Although some anatomic variation of insertion does exist,[6,7,25,26] it appears that the discrete short-head and long-head insertions play individual roles in effecting supination and flexion at different levels of elbow angulation and rotation.[6] As these different roles have been recognized, addressing isolated bundle tears has gained more attention. In the last several years a few case reports have described repair of isolated bundle tears with good results.[5] Voleti et al.[5] reviewed three isolated short-head ruptures. All three patients underwent MRI for confirmation of injury and had successful repairs. They discussed some challenges in identifying short-head ruptures from a partial tear of a common tendon and highlighting the potential to provide good outcomes with isolated or concomitant repair.[5]

Delayed Repair

Distal biceps tears are not always promptly recognized or the impairment is not immediately appreciated, and consequently the patient presents in a delayed fashion. Some have reported significantly increased complications for patients undergoing a delayed repair as compared to acute repairs. Kelly et al.[27] showed that the complication rate increased from 24% to 41%. Bisson et al.[28] reported the complication rate increased from 20% to 40%. Cain et al.[29] reported that the complication rate increased from 30% to 46%. A study by Haverstock et al.[30] reported the outcomes of delayed repairs compared to a cohort of acute repairs. Similar to previous studies they found an increase in the complication rate when compared to acute repairs 63% versus 29%. The most common complication was transient LABCN neurapraxia (8/10). DASH, Patient-Rated Elbow Evaluation (PREE), American Shoulder and Elbow Surgeon (ASES) scores showed no statistical difference. Isometric supination and flexion strength showed no statistical difference. Delayed repair seems to offer comparable functional results as acute repair, but patients should be counseled about the increased complication rate.

Nonoperative Treatment

Not all patients can or do elect to undergo reattachment surgery, and a few studies recently have sought to understand differences in the expected outcomes without surgery. Freeman et al.[31] retrospectively reviewed 18 patients treated nonoperatively and found a consistent reduction of supination strength (63% of contralateral) and flexion strength (93% of contralateral). The mean DASH score was 14, which is close to the mean DASH score for normal adults 10.1±14.7.[31] Legg et al.[32] evaluated supination and flexion strength 6 mo after Endobutton (Smith and Nephew, Andover, MA) repair of the distal biceps injury and compared those results to a cohort of nonoperatively managed patients at least 6 mo after injury (average follow-up 3.3 yr). The nonoperatively managed patients showed 70% flexion strength and 59% supination strength compared with the uninjured arm. In contrast, patients with the Endobutton repair showed elbow flexion strength of 92% and supination of 87% compared to the uninjured arm. The mean QuickDASH score for the operatively treated group was significantly better than the nonoperative cohort 6.29 versus 14.10.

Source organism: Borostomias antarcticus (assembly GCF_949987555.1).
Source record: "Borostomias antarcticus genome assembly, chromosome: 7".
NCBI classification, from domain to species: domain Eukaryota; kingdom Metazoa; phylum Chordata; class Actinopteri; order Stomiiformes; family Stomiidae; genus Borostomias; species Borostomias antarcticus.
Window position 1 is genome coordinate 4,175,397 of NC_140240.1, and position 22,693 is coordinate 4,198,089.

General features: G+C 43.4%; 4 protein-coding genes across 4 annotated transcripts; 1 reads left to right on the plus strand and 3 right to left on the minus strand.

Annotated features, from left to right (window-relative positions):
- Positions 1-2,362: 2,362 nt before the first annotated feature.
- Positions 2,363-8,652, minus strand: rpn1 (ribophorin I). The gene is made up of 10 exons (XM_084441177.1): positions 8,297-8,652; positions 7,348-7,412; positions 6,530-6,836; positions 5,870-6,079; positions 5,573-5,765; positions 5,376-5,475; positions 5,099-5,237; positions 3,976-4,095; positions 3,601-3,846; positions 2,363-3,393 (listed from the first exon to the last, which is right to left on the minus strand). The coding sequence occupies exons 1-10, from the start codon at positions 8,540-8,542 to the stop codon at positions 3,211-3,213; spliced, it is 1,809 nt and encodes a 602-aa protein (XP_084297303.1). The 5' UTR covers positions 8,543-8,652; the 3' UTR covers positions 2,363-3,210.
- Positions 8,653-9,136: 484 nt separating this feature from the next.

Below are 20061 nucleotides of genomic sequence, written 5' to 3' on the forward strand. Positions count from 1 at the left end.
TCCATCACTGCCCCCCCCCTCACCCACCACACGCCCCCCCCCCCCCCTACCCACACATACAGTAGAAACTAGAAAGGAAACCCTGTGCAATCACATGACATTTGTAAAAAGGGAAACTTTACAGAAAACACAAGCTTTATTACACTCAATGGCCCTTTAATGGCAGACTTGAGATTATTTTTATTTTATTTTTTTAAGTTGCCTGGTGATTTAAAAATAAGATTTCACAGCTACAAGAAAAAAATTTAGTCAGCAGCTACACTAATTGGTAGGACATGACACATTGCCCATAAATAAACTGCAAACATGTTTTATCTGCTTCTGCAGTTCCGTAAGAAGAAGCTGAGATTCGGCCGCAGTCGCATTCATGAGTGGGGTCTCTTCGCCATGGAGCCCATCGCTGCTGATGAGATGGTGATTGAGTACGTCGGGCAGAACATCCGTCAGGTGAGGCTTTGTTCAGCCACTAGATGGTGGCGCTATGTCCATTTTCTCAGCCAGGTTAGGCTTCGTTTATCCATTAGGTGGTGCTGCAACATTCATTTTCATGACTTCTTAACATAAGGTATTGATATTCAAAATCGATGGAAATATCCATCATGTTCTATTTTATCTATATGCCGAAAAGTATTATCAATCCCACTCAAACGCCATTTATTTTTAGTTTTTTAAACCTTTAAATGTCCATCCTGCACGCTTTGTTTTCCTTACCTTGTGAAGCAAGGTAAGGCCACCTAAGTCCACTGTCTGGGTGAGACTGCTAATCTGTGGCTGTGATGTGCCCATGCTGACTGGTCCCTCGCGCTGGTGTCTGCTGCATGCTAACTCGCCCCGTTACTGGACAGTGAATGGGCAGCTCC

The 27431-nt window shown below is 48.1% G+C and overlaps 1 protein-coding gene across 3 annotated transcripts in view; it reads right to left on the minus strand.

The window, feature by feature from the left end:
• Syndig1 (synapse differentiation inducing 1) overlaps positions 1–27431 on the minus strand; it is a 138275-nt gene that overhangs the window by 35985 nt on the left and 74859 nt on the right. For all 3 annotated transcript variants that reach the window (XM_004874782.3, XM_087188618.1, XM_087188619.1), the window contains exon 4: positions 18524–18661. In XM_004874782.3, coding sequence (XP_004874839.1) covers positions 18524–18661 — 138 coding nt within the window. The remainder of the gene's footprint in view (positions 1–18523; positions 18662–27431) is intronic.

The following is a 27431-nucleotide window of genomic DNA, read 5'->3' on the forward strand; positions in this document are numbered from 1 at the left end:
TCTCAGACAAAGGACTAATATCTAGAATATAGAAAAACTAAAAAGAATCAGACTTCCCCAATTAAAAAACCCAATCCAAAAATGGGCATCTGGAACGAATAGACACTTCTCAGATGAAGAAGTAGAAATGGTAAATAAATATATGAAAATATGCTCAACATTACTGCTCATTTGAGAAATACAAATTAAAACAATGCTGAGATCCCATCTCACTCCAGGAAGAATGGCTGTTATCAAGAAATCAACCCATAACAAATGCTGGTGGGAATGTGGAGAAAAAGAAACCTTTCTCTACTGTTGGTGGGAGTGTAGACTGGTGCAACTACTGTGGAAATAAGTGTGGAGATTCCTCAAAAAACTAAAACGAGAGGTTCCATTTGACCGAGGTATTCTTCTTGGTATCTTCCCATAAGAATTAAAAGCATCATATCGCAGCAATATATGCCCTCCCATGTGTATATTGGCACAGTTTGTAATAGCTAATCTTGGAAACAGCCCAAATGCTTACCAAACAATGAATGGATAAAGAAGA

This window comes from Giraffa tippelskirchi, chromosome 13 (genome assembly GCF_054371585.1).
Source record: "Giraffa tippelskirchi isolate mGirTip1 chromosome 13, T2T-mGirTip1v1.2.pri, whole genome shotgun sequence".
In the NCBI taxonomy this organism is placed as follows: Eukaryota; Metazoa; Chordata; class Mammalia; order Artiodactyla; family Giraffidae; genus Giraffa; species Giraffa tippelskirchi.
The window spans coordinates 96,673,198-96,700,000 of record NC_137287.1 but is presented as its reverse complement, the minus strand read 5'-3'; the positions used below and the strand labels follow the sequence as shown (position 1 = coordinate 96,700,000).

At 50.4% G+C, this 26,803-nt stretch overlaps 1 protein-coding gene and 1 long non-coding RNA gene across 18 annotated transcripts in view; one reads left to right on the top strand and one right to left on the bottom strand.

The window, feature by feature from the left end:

With biomechanical evidence supporting good initial repair strength, some protocols have advocated for immediate range of motion, while traditional protocols have often started range of motion 1–2 wk after surgery.[33–35] Smith et al.[36] retrospectively reviewed their outcomes when allowing immediate range motion after an anterior repair using a cortical button. They saw no evidence of tendon rupture or failure, wound problems, or patient dissatisfaction.


Recent estimates of the overall complication rate with surgical repair have been 22% to 24.5%.[22,37] The most commonly reported complications are transient LABC neurapraxia, superficial wound infections, heterotopic ossification, synostosis, posterior interosseous nerve palsy, and rerupture.[21,22] The risk of LABC injury is typically associated with an anterior approach.[21,22]